(4) Provisions on Expert Assistants (Articles 38-42)
These articles relate to the appearance of person with expertise, and prescribes the identification and qualification, the procedure for appearance, the assumption of fees, etc. of person with expertise. A person with expertise is the so-called expert assistant, an expert designated by a party to assist the party to express professional opinions on technical issues before court; the opinion of the expert assistant shall be deemed as the statement of the party. Article 84 of the Evidence Rules for Civil Proceedings stipulates that the judges may inquire the person with expertise, while permitted by court, the parties may inquire the person with expertise, and that the persons with expertise from the two parties may debate on the relevant issues, and shall not participate in trial proceedings other than cross-examining the appraisal opinion and expressing opinions on specialized technical issues. The appearance of an expert assistant is often seen in cases involving complicated technical issues such as patent disputes in the technical sector of tele-communications and bio-pharmaceuticals. Since a person with expertise is designated by one party, its expert opinion will inevitably incline towards one side. However, the system of the person with expertise is of positive value in judicial practice in view of its flexibility and its function in helping the judge in fact-finding relating to technical issues by collaborating with the technical investigators and appraisers.
4. Evidence Examination and Verification
(1) Electronic Evidence (Articles 44-46)
For electronic evidence, in addition to be consistent with the rules specified in the Evidence Rules in Civil Proceedings, it further clarifies that the emails sent to unspecified multi-parties via public email box can be verified by the court. It further defines the court should not deny the evidence only on the ground that the evidence was produced in a manner violating administrative regulations. This has made the evidence collected from YouTube, Google, etc., which is only accessible by means of violating network administrative regulations, can be produced in Mainland China, which used to be produced via local notarization in Hong Kong or Taiwan.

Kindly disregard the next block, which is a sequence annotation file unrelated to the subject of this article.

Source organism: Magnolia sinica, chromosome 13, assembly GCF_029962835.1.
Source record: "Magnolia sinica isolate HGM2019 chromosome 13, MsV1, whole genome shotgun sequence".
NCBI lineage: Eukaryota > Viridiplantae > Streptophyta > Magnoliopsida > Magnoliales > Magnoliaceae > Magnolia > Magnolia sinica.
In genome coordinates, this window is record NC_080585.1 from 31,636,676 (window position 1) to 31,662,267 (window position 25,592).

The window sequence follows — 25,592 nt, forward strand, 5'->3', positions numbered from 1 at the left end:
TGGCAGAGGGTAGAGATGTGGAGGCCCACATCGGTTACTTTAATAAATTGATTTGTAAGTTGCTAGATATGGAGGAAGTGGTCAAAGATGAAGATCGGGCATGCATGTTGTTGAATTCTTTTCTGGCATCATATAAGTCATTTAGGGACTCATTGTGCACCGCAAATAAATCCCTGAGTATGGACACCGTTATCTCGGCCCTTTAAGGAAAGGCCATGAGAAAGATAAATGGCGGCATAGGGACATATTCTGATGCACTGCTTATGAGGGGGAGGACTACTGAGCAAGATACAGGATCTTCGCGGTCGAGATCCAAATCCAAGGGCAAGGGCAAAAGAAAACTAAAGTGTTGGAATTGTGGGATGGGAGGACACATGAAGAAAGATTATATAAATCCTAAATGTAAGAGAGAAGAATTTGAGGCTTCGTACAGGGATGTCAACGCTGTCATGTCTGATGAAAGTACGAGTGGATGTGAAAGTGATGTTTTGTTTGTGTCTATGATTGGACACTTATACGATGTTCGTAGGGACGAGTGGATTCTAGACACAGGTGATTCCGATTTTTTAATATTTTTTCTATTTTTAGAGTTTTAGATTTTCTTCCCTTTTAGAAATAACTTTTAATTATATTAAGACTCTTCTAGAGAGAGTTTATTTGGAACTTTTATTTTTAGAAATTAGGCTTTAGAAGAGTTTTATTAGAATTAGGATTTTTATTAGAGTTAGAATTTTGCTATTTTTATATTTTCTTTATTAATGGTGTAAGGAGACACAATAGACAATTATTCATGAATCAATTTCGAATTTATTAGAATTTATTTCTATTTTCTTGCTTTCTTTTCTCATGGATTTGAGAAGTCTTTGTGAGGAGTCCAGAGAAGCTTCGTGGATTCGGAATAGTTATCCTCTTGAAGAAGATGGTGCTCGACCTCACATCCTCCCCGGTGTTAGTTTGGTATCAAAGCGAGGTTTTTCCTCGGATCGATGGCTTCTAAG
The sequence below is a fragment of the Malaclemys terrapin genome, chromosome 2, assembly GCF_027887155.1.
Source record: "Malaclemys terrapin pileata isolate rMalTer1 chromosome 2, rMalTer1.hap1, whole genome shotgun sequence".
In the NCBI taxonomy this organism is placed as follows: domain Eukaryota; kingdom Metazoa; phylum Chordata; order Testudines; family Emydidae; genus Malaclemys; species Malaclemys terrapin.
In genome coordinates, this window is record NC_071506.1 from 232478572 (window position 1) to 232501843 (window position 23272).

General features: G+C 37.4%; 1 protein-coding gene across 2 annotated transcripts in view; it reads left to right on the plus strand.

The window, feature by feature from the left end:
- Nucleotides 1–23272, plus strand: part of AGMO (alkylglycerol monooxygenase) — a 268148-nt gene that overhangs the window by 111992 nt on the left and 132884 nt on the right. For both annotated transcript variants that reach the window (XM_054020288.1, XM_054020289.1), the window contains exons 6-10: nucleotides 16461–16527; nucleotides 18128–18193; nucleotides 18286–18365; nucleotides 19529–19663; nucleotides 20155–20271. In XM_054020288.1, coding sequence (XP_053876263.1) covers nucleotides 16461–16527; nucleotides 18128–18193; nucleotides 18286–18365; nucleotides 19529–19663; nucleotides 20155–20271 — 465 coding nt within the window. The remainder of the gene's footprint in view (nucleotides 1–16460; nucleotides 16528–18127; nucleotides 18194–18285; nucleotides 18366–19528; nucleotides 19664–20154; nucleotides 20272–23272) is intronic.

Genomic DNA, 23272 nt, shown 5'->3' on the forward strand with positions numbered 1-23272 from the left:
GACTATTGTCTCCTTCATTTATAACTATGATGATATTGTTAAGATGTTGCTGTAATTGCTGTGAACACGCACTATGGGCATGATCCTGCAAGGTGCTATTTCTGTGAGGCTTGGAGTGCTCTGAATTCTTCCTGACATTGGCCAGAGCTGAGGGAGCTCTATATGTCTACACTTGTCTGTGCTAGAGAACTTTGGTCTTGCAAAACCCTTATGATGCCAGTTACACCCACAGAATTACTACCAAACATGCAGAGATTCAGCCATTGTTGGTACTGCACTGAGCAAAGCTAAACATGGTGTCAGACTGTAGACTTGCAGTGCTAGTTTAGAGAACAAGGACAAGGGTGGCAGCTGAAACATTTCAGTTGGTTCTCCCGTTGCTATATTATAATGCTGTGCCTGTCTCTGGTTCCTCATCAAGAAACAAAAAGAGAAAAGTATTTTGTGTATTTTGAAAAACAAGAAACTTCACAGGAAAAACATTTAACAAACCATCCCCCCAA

(2) Notarized Evidence (Articles 47 and 48)
For notarized evidence, the Draft clarifies that the court should not deny the notarized evidence only on the ground that the applicant for notarization is not the interested party, the notary office does not have jurisdiction; and it also rules that the notary office should do some clarification in certain cases per the requirement of the court.
(3) Judicial Appraisal (Articles 49 and 50)
For judicial appraisal, the court should make a comprehensive examination on eligibility of the report, considering qualification and capability of the appraisal center, the method adopted and the logic of its reasoning, the material submitted, the identity of appraisal experts etc.
5. Relation with the Civil Procedure Law and Relevant Interpretations (Article 51)
The Draft also specifies its relationship with the Evidence Rules in Civil Proceedings and those Provisions issued before this Draft. Only for those not specified in this Draft, the Evidence Rules in Civil Proceedings will apply, and for those inconsistent rules in other judicial interpretations issued before the Draft, the Draft will prevail.
APPENDIX – Translation of the Draft
I. Evidence Production by Litigants
Litigants in civil disputes over intellectual property shall abide by the principle of good faith and shall actively, comprehensively, correctly and honestly provide evidence within the time limit for evidence production, in accordance with the relevant laws and judicial interpretations.
In accordance with the principles of fairness and good faith, the People’s Court may request litigants in civil disputes over intellectual property to submit evidence related to the dispute, by taking into account the factors such as possession of evidence, capability of producing evidence, and possibility of the claimed facts.
Where a patent infringement dispute involving an invention patent for a manufacturing process for a product that is not a new product, the patent owner shall prove the following facts:
- The products manufactured by the accused party belong to the same products as those manufactured by the patented process;
- The possibility that the alleged party uses the patented process to manufacture the infringing product is relatively high;
- The patent owner has made reasonable efforts to prove that the infringed party has used the patented process.
After the patent owner has produced the evidence mentioned in the preceding paragraph, the People’s Court may request the accused party to prove that the manufacturing process of its product is different from the patented process.